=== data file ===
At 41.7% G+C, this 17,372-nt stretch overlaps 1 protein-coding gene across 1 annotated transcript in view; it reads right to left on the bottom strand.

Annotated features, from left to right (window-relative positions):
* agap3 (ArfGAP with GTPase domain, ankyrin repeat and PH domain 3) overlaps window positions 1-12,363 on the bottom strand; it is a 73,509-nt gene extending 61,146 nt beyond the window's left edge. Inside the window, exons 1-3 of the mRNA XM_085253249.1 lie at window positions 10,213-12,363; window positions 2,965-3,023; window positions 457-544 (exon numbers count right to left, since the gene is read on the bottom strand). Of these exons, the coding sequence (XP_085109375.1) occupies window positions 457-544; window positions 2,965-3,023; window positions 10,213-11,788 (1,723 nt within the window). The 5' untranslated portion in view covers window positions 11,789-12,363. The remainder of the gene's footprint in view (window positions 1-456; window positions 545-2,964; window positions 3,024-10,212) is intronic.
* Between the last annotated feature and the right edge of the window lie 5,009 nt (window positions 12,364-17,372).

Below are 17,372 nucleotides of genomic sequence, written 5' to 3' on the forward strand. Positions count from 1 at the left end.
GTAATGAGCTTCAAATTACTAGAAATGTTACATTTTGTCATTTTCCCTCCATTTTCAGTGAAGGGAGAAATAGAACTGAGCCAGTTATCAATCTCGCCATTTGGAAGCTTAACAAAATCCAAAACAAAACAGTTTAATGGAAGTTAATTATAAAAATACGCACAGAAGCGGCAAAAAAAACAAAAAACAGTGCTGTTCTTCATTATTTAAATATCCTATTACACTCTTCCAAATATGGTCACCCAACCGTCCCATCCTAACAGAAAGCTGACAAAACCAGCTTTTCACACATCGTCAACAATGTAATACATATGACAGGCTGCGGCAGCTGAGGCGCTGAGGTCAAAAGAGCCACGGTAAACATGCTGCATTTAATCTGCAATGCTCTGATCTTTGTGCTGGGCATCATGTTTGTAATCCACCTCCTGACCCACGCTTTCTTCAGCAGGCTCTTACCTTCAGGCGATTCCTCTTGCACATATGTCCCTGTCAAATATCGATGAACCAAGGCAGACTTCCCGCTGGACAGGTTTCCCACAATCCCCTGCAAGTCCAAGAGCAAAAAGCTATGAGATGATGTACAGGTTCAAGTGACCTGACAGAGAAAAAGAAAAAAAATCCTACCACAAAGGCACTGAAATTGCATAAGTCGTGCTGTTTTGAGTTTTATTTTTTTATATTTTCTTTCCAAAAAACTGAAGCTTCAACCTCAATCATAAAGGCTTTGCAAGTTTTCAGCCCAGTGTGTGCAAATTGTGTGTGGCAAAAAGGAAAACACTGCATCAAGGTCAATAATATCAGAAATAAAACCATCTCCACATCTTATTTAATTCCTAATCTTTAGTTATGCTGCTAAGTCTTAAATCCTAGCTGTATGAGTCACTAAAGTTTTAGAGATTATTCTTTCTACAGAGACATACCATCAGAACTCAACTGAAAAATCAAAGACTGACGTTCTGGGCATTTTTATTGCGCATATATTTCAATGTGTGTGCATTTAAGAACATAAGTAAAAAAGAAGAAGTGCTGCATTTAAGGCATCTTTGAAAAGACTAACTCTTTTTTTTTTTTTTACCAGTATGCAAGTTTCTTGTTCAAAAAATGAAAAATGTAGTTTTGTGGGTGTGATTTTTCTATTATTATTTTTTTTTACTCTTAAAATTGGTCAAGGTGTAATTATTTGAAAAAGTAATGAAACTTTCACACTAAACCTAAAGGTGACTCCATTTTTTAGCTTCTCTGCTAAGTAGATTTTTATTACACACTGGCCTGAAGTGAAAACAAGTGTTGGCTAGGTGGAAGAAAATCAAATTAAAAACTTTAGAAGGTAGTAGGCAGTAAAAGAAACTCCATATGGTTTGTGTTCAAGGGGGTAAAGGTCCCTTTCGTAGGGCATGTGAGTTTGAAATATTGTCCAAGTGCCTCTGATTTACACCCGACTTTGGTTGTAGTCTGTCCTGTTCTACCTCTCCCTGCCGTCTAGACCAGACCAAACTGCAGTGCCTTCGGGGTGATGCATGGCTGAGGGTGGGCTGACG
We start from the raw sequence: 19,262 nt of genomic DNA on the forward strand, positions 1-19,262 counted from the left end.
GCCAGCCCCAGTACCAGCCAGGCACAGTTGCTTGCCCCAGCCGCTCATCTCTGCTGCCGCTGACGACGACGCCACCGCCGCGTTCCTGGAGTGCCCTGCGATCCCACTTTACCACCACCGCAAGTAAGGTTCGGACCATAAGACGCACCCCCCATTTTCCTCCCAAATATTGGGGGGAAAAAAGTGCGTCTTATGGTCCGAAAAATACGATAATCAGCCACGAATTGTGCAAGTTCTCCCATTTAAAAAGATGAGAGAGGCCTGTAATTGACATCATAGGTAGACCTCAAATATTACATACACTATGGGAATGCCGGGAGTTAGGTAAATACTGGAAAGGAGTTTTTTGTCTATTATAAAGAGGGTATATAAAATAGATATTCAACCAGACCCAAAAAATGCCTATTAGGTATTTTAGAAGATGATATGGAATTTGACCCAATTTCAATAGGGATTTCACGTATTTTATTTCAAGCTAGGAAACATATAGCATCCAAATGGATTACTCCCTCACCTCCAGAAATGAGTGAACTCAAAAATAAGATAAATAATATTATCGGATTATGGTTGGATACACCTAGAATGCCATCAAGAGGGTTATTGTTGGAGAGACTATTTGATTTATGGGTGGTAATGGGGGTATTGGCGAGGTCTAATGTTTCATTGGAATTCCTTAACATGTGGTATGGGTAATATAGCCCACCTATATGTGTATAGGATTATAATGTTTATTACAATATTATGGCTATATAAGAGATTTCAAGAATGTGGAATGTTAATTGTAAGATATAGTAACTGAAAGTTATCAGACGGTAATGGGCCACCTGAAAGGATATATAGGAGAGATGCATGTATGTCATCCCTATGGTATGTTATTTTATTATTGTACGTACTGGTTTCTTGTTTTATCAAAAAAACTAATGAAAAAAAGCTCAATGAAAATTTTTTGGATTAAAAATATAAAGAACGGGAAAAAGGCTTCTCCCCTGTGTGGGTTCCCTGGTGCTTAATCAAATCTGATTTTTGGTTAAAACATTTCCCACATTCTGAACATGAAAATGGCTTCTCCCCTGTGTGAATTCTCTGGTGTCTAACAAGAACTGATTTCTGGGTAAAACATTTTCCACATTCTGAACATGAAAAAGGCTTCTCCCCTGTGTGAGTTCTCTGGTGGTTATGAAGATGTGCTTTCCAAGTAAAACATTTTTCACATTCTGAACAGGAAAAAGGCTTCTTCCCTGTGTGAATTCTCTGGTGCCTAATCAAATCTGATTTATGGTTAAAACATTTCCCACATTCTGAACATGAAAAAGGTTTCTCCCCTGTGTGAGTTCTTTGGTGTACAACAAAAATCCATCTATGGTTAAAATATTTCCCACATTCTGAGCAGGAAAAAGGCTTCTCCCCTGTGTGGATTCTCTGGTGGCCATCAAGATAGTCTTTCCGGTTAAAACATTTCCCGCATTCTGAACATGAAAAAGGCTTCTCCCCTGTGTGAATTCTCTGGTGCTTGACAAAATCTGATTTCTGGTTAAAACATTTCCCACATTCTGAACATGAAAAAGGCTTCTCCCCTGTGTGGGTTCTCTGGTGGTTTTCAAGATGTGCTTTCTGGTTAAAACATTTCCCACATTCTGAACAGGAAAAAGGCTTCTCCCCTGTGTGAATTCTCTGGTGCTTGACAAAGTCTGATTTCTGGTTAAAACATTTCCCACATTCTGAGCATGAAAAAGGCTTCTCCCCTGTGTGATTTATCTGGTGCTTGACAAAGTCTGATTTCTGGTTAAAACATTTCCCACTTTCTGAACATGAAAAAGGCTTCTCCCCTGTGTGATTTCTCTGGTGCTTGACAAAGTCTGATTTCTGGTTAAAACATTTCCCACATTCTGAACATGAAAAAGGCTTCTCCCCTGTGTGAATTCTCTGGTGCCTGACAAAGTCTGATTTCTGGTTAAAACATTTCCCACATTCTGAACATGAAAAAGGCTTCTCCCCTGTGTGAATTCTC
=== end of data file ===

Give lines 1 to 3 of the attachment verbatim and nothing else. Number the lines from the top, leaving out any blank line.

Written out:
At 41.7% G+C, this 17,372-nt stretch overlaps 1 protein-coding gene across 1 annotated transcript in view; it reads right to left on the bottom strand.

Annotated features, from left to right (window-relative positions):
* agap3 (ArfGAP with GTPase domain, ankyrin repeat and PH domain 3) overlaps window positions 1-12,363 on the bottom strand; it is a 73,509-nt gene extending 61,146 nt beyond the window's left edge. Inside the window, exons 1-3 of the mRNA XM_085253249.1 lie at window positions 10,213-12,363; window positions 2,965-3,023; window positions 457-544 (exon numbers count right to left, since the gene is read on the bottom strand). Of these exons, the coding sequence (XP_085109375.1) occupies window positions 457-544; window positions 2,965-3,023; window positions 10,213-11,788 (1,723 nt within the window). The 5' untranslated portion in view covers window positions 11,789-12,363. The remainder of the gene's footprint in view (window positions 1-456; window positions 545-2,964; window positions 3,024-10,212) is intronic.